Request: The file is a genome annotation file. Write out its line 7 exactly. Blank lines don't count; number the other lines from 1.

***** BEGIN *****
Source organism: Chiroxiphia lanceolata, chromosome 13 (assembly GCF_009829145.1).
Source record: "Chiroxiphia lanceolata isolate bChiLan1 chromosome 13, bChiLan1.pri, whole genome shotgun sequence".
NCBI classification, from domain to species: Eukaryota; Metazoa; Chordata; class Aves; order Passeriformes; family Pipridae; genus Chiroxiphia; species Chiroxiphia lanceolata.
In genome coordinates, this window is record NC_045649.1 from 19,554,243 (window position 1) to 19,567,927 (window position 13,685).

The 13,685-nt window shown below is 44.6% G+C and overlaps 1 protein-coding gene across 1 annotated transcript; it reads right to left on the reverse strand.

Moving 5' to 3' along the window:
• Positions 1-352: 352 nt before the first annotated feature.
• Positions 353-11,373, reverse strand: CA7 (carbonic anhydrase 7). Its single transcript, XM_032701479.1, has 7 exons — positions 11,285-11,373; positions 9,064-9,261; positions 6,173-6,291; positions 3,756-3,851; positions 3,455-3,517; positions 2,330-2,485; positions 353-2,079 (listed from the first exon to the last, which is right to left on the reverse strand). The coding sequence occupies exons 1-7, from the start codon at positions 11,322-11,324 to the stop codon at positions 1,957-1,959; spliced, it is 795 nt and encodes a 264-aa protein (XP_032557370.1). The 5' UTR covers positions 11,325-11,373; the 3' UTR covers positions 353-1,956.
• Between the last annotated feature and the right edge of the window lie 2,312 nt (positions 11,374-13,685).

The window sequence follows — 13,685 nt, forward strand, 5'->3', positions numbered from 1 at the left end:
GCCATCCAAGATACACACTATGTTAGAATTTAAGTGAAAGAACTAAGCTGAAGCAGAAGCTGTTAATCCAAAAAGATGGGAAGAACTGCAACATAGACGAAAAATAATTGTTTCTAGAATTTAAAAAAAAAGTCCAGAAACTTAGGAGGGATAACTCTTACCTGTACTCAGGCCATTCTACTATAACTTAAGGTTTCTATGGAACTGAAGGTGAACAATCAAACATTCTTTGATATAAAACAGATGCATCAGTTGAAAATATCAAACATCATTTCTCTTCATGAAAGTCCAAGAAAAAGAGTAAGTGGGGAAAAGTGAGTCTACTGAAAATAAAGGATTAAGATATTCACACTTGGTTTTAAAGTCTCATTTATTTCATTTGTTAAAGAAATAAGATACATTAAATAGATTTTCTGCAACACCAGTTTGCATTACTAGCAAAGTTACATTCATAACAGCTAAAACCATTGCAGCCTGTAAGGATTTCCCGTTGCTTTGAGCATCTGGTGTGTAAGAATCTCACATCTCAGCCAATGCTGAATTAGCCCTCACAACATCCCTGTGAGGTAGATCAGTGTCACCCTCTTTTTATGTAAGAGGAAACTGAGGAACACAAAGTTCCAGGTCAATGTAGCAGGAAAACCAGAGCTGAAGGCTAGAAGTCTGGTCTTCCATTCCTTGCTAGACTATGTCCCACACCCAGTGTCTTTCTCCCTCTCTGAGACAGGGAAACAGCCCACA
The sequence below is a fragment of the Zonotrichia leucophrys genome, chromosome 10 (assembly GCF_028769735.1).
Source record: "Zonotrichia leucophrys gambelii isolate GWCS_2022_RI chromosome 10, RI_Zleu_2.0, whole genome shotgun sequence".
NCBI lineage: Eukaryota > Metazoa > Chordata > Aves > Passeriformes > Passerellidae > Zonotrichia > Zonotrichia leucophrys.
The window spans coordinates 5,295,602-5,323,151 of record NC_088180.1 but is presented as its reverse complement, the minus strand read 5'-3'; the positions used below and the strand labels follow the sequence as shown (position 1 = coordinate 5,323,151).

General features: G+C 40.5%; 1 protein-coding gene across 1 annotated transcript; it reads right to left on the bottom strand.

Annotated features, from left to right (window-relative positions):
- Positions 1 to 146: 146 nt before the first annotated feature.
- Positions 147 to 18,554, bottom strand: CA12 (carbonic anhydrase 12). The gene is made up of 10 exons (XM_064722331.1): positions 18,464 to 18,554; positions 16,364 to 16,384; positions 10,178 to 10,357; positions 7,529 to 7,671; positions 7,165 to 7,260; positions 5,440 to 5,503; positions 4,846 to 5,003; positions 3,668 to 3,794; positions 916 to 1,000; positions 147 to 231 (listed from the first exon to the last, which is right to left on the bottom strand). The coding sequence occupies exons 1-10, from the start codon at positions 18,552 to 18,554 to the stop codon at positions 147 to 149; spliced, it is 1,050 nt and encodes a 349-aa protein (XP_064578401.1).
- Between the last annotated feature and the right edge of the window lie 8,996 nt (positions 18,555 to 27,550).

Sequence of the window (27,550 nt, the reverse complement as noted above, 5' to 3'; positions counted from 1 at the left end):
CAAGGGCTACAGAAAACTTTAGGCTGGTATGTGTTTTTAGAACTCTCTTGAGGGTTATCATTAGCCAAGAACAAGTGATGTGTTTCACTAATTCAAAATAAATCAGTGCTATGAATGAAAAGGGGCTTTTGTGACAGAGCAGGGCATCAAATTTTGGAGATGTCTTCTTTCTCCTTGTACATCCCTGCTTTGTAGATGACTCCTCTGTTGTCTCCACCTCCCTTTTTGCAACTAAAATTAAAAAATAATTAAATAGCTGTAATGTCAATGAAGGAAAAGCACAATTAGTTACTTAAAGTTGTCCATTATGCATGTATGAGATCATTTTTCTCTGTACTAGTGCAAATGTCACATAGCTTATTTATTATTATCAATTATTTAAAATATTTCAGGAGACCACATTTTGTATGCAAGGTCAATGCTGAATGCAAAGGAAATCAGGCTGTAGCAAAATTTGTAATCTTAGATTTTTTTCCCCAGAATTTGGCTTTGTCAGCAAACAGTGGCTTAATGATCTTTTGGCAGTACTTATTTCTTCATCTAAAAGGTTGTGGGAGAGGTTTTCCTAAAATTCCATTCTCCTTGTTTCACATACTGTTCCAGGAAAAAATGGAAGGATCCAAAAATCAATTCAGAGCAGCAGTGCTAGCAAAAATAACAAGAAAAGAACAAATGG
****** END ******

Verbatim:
• Positions 1-352: 352 nt before the first annotated feature.